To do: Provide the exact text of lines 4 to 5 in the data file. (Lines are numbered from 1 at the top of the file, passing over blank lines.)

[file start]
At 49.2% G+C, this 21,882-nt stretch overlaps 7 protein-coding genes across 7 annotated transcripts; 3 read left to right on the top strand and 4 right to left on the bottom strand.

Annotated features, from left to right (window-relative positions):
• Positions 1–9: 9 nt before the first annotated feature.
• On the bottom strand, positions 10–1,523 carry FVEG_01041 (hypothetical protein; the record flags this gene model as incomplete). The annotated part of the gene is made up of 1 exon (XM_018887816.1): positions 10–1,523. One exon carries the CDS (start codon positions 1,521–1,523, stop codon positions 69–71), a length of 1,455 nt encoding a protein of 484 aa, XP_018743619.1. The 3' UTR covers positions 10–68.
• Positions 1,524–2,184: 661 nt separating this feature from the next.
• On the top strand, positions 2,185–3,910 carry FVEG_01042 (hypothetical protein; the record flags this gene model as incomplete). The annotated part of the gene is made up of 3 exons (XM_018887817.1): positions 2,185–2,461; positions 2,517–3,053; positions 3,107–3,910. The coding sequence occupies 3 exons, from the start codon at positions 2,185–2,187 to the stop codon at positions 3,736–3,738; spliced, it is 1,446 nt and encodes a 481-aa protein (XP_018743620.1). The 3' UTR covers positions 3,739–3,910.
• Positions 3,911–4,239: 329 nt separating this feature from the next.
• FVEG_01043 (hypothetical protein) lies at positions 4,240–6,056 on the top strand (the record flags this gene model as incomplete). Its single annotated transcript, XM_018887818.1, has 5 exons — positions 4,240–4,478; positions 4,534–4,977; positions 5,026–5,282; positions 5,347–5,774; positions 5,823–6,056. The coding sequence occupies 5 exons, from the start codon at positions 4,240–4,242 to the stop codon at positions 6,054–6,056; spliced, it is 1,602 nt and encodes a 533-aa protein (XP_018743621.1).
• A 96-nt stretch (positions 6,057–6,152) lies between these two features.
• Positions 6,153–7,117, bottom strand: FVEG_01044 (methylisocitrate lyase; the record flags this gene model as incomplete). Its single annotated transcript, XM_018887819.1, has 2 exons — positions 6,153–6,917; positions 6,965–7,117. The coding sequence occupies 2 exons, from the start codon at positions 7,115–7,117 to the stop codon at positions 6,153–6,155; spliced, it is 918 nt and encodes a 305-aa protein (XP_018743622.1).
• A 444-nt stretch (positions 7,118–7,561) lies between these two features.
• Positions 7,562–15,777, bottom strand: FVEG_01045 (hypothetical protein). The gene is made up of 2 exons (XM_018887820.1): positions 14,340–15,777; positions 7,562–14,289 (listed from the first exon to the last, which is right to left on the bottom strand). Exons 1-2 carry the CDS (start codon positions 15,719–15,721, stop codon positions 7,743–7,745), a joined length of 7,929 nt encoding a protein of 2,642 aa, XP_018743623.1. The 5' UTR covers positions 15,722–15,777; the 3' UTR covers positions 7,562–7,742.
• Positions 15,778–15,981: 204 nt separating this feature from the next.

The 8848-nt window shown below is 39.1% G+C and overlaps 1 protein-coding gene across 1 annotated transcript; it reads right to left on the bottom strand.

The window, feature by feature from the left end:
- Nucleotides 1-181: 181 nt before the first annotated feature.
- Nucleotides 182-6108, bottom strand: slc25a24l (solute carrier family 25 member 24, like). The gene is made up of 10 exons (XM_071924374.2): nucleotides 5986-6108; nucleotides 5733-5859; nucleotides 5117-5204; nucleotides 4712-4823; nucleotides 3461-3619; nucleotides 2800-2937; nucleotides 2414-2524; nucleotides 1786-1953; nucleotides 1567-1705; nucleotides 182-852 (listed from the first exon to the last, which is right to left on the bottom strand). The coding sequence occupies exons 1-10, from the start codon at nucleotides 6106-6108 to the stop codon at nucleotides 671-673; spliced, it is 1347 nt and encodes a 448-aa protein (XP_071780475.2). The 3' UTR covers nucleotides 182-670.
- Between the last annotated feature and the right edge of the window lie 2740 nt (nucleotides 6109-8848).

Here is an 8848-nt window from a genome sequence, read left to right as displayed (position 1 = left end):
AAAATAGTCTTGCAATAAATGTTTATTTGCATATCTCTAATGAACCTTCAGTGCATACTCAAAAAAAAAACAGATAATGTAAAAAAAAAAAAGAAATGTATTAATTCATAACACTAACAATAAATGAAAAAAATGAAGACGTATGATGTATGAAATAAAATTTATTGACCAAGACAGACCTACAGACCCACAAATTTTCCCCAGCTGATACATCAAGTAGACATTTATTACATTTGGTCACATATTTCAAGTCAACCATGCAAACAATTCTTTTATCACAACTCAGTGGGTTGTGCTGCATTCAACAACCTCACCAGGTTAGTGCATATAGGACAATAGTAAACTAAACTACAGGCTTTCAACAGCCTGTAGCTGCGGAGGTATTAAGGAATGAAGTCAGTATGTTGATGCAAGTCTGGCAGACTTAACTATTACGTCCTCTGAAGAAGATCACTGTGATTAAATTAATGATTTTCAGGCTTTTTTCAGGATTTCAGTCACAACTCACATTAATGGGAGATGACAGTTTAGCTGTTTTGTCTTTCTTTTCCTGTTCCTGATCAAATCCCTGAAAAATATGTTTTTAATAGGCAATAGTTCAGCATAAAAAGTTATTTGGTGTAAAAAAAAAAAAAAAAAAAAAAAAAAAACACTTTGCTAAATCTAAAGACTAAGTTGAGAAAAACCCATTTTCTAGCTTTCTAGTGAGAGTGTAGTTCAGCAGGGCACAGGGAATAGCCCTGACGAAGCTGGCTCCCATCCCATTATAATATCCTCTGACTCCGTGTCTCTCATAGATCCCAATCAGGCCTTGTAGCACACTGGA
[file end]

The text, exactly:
• On the bottom strand, positions 10–1,523 carry FVEG_01041 (hypothetical protein; the record flags this gene model as incomplete). The annotated part of the gene is made up of 1 exon (XM_018887816.1): positions 10–1,523. One exon carries the CDS (start codon positions 1,521–1,523, stop codon positions 69–71), a length of 1,455 nt encoding a protein of 484 aa, XP_018743619.1. The 3' UTR covers positions 10–68.
• Positions 1,524–2,184: 661 nt separating this feature from the next.